Police have revealed that the culprit responsible for terrorizing students at Eastern Michigan University by spray painting racist graffiti on random spots around the campus – and igniting protests in the process – is actually a black man himself.
Eddie Curlin, 29, attended Eastern Michigan from 2014 to early 2016 and was already behind bars on unrelated charges after being sentenced to prison in August, the Detroit Free Press reported. Authorities claim that he planted anti-black graffiti around campus to fulfill his own twisted purposes.
“It was totally self-serving,” said Eastern Michigan University Chief of Police Robert Heighes during a news conference. “It was not driven by politics. It was not driven by race.”
According to Heighes, who declined to offer more insight into Curlin’s motive, he was not aided by any other persons or groups.
The graffiti began cropping up around the Ypsilanti campus in September 2016, when students and officials found the letters “KKK” and several racial slurs spray-painted onto several buildings. The next day, another racial slur was found in the stairwell of a dormitory building.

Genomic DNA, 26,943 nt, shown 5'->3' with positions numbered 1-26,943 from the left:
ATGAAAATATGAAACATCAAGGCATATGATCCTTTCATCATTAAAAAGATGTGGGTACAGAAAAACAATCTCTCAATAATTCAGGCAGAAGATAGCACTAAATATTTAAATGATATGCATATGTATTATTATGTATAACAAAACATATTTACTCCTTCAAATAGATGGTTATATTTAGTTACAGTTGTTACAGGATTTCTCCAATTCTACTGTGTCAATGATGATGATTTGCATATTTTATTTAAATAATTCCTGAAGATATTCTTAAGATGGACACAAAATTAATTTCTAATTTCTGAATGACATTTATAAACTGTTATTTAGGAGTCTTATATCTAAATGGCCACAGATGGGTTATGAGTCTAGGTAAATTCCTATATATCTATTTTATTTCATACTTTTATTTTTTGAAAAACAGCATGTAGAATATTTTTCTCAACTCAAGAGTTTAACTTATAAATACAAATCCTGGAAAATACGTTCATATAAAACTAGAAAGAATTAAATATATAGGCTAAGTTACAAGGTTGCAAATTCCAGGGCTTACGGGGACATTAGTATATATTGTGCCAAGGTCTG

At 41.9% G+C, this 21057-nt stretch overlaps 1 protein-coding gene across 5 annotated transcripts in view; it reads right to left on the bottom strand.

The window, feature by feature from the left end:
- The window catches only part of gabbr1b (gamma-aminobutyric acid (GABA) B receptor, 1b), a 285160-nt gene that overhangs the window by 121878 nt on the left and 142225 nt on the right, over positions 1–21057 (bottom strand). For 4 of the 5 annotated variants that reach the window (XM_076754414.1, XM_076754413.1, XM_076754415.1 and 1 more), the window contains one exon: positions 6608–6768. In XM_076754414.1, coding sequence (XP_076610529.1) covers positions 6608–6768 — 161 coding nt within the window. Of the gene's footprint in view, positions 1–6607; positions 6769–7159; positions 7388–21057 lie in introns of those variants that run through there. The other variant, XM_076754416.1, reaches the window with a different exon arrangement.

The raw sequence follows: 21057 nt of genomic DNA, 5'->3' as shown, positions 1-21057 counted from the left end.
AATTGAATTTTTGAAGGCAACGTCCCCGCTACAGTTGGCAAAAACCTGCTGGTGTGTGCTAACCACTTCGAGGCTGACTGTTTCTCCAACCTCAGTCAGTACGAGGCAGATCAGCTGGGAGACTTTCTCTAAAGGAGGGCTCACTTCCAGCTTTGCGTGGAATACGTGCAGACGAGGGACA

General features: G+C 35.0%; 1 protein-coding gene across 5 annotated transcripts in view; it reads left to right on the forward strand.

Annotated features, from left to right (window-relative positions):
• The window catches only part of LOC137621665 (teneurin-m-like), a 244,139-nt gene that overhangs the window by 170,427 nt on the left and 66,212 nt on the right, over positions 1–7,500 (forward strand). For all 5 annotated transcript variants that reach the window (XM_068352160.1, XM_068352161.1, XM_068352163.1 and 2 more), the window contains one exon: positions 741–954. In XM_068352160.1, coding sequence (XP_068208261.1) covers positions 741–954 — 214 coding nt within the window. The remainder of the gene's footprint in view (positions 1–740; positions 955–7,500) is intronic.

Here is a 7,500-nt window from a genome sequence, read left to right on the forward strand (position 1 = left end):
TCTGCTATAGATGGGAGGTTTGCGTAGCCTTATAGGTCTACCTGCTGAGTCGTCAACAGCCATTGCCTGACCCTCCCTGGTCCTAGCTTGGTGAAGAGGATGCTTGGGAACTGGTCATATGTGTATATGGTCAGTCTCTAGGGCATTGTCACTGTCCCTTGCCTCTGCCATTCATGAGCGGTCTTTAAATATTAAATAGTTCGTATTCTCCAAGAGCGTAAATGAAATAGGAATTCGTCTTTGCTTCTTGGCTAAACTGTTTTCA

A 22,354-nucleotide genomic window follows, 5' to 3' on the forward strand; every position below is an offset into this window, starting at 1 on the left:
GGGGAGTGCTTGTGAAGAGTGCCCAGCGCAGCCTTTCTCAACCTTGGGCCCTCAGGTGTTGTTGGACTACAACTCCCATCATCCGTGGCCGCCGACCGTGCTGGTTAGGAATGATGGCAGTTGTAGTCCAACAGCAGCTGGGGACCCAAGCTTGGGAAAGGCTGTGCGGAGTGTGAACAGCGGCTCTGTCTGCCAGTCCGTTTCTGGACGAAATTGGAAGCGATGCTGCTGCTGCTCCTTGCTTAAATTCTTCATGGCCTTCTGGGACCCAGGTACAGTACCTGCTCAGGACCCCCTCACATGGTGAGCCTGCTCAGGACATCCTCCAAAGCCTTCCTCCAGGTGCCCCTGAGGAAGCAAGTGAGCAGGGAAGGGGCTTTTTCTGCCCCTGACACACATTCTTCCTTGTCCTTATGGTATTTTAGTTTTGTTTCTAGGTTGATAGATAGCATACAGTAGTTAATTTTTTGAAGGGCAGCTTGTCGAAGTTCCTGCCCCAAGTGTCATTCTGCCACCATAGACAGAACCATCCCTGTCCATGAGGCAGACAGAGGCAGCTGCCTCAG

The incidents prompted students to organize numerous marches against racism, stage a protest at a football game, and perform a sit-in at the student center.
“Our officers have worked on this case extensively since day one,” Heighes said at the time. “We appreciate that people wanted a fast arrest but, in many cases, that is not the way police work happens. I recognize the anger, fear and frustration that these incidents caused for many of our students, faculty and staff, and I thank them for their patience and understanding as we conducted a thorough investigation.”
Curlin faces three misdemeanor counts of malicious destruction of property, four felony counts of identity theft, and one felony count of using computers to commit a crime. His rap sheet also includes a 3-year 10-month prison sentence beginning in 2010 for possession of burglary tools, breaking and entering and resisting a police officer.
Despite the arrest, some students still worry that larger race-related problems at the university will go unaddressed.
“There’s too much stuff beyond just this,” junior Teresa Moore told the newspaper. “Administrators are just going to sweep this right under the rug and say all the race problems are solved.”